Is Golf Worth the Effort for Professional Women?

‘To find a man’s true character, play golf with him”PG Wodehouse.

professional women, female breadwinners, women golferWill taking up golf help me build business?’ is a question I’ve heard from a few professional women recently. All eyes over the past few months have been on various clubs, many of whom are still male-only preserves.  The Women’s Open was recently held in my hometown of St. Andrew’s, Scotland and it was great to see the faces of female celebrity on banners across the entrance to the city. But will golf get you ahead in the workplace? No doubt, golf has long been synonymous with the world of business. Deals are born and shook on between tees and it has ever been thus. As women attempt to climb the ranks of business, are they held back by not picking up a nine iron?

Take for example the case of Virginia Rometty who took the helm as first female CEO of IBM in 2012. She was named one of the Top 100 Most Influential People in the World by Time. But unlike her male predecessors, Rometty was not given an honorary membership to Augusta, which is close to IBM headquarters in Atlanta. Rometty actually plays, but women were not allowed to become members at Augusta. To add insult to injury, IBM has traditionally been a main sponsor of the Master’s the annual tournament at Augusta. However, Augusta has started to buckle under the pressure, this past season it gave membership to Darla Moore a South Carolina financier and philanthropist Condoleeza Rice.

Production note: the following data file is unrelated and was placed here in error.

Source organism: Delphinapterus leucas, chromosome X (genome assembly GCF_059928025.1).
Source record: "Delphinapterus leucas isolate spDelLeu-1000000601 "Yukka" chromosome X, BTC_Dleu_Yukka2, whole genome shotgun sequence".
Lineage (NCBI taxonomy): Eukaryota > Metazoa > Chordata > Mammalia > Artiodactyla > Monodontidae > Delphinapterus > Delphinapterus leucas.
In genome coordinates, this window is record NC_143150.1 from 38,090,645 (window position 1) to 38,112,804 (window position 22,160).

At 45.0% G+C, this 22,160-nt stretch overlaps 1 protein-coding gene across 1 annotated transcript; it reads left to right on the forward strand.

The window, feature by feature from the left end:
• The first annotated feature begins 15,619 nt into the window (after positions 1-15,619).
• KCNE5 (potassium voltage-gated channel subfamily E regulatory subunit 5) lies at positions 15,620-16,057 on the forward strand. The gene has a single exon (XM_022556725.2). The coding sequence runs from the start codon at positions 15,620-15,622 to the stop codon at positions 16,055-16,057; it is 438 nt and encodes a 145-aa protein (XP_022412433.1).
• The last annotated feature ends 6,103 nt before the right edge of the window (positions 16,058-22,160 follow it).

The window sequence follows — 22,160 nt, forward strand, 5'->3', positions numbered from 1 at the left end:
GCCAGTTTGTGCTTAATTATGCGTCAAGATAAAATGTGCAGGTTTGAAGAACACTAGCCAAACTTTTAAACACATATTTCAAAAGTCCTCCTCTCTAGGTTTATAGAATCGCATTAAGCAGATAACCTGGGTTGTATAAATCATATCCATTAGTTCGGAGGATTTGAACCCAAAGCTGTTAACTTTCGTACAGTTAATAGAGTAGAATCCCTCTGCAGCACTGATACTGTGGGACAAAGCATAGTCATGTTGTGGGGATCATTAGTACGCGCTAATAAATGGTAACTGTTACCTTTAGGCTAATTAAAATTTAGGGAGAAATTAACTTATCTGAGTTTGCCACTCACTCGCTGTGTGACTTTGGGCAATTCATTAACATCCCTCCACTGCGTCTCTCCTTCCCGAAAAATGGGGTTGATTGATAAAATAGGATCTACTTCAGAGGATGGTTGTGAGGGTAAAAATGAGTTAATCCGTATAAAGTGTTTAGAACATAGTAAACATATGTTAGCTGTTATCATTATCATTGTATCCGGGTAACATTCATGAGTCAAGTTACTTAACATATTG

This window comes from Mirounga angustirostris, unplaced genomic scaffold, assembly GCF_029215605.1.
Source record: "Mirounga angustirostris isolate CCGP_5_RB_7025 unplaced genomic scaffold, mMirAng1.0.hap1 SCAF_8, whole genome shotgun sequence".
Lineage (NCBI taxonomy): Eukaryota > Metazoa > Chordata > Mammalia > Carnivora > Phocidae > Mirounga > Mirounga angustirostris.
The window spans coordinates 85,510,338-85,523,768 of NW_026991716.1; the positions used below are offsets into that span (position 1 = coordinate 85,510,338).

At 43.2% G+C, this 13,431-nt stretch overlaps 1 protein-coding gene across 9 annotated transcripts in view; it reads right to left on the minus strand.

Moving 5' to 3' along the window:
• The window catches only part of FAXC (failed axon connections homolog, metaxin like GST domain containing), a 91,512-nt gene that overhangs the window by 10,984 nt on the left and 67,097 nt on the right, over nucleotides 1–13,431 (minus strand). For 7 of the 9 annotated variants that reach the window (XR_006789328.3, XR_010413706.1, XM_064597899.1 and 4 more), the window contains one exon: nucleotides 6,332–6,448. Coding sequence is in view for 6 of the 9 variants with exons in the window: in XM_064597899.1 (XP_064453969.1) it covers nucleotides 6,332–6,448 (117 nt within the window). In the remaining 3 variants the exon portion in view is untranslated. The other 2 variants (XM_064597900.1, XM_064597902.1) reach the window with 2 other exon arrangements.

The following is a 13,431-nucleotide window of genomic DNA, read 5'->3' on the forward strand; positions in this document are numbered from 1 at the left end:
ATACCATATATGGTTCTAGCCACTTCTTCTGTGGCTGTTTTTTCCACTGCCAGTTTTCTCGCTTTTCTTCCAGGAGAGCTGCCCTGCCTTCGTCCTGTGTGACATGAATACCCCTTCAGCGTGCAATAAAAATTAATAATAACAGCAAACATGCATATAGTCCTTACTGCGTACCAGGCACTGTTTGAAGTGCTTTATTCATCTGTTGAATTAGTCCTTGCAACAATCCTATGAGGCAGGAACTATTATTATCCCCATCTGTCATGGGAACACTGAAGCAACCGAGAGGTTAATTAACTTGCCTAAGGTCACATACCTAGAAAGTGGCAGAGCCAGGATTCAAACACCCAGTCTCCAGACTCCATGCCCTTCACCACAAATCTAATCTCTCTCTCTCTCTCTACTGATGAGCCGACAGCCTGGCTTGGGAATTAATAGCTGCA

This kind of an attitude towards women in golf only compounds the connection between the sport and big business. Catalyst, a research firm dedicated to expanding opportunities for women in business, found that 46% of professional women claimed that “exclusion of informal networks” was one of the biggest impediments to reaching their career goals. Golf was the top of the list of these networks.

According to London Loves Business bosses who play golf can earn up to 17% more. “The reasons which make golf such a good networking tool are certainly plentiful. The handicap system means that people of all levels of skill can play against each other competitively… Golf is a great way to build relationships with clients, prospective clients, and people within your company. If you can talk about golf, all of a sudden, you have a reason to talk to the CEO or your boss two levels above you.” As someone who lives in a golfing community, I know golf allows you to see the good, bad and the ugly of the people you are playing with. It’s a great way to ‘suss out’ the other person. Professional women who want to try golf would be well advised to check out Leslie Andrew’s book ‘Even Par’, encouraging women to boost their business careers through golf. You don’t have to be a pro to make golf part of your life. Golf is not a leisure activity, taking away time from other ‘important things’. As Leslie Andrews points out in an article in Forbes: “It’s really not the golf that matters, truth be told. It’s the secret club. It’s the secret language. It’s being in the game, being where decisions are made. And that means being on the golf course,”

Women don’t control the whole equation.  The Virginia Rometty episode provided a stark reminder of that.  But we do control part of the equation, and if you work with senior people who play, and you have the time yourself to learn, you could seize the networking opportunity that golf affords.

What shared passions do you have with colleagues or clients? How have you used that to build the relationship?

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